Thanks for your replies.
However, despite the possible use of these other "signals", it appears to me that Google has made a serious error in giving this video a number 3 ranking, because it doesn't contain any information relevant to the search term.
I believe this example may reveal a major flaw in the way Google ranks videos. since it is apparently giving many of them high rankings without knowing what is actually on them.
To illustrate the risk in this approach, imagine a hypothetical case in which someone creates a #*$! video and gives it the title "Alice in Wonderland". Also imagine that this person embeds this video on a page called "Alice in Wonderland", creates external links with that anchor text, etc. Then unless Google has a way to directly check its content, a child searching for "Alice in Wonderland" might see this #*$! video at the top of the SERPs and click on it.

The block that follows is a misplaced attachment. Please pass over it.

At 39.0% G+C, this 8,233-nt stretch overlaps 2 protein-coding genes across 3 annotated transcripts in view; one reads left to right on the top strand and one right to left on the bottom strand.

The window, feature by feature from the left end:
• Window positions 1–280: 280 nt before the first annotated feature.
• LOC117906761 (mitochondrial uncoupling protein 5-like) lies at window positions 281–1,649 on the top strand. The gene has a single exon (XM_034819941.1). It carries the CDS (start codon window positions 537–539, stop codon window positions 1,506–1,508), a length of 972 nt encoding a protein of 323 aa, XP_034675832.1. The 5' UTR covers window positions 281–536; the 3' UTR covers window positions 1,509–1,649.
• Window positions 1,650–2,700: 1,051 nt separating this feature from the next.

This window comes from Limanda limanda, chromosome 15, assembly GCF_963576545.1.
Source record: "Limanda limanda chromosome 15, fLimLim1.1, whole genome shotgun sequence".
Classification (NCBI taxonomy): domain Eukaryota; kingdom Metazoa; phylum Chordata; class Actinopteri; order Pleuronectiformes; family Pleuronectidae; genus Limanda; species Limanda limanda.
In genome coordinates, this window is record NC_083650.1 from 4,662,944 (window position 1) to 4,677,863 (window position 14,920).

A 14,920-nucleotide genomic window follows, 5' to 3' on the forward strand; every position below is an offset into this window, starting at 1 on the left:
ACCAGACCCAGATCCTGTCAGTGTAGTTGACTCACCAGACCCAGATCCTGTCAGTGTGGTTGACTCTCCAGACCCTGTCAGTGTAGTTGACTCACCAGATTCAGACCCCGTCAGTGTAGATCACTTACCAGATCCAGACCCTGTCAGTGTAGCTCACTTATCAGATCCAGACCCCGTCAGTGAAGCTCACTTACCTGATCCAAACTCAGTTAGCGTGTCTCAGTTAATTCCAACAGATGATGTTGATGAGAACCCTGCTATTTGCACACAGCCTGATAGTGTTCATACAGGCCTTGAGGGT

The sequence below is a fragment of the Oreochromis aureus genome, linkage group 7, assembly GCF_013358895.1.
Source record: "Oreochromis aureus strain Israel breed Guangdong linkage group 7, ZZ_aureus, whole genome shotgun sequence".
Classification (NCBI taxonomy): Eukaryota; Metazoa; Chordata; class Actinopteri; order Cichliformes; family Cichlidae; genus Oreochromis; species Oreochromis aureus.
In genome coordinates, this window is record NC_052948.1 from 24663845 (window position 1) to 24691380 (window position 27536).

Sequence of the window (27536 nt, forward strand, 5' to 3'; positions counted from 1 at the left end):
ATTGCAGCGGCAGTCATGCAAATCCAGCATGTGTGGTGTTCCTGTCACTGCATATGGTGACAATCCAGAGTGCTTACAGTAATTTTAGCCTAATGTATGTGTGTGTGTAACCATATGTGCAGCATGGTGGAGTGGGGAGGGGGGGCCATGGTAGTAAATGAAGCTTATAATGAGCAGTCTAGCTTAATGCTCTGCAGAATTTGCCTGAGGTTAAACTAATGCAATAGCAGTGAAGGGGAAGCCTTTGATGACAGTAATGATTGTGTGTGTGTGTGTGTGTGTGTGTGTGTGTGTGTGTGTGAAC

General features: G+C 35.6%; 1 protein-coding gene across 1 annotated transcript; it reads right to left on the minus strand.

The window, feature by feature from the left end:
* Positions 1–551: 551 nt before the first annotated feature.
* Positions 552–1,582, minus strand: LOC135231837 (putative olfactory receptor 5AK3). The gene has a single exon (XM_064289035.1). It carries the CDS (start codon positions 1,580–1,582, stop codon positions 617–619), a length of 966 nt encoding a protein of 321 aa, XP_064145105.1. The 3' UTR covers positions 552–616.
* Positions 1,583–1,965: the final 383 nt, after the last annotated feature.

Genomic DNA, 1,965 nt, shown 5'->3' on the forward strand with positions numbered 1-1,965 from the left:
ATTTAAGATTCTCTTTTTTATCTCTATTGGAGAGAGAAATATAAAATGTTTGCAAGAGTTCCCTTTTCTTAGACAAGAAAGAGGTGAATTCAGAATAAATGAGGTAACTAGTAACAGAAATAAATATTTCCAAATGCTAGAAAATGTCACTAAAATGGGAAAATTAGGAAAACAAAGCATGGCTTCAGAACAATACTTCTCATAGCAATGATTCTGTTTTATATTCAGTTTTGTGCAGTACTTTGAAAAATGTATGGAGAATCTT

In other words, if Google is merely using titles and "external signals" as the basis for its evaluation, in some cases this may not be adequate to determine what is actually on a video. And if they don't know what's actually on it, they are taking a major risk in giving it a high ranking.
Google would never give an ordinary web page a high ranking without dirctly checking its content? So why is it giving videos high rankings without directly checking their content?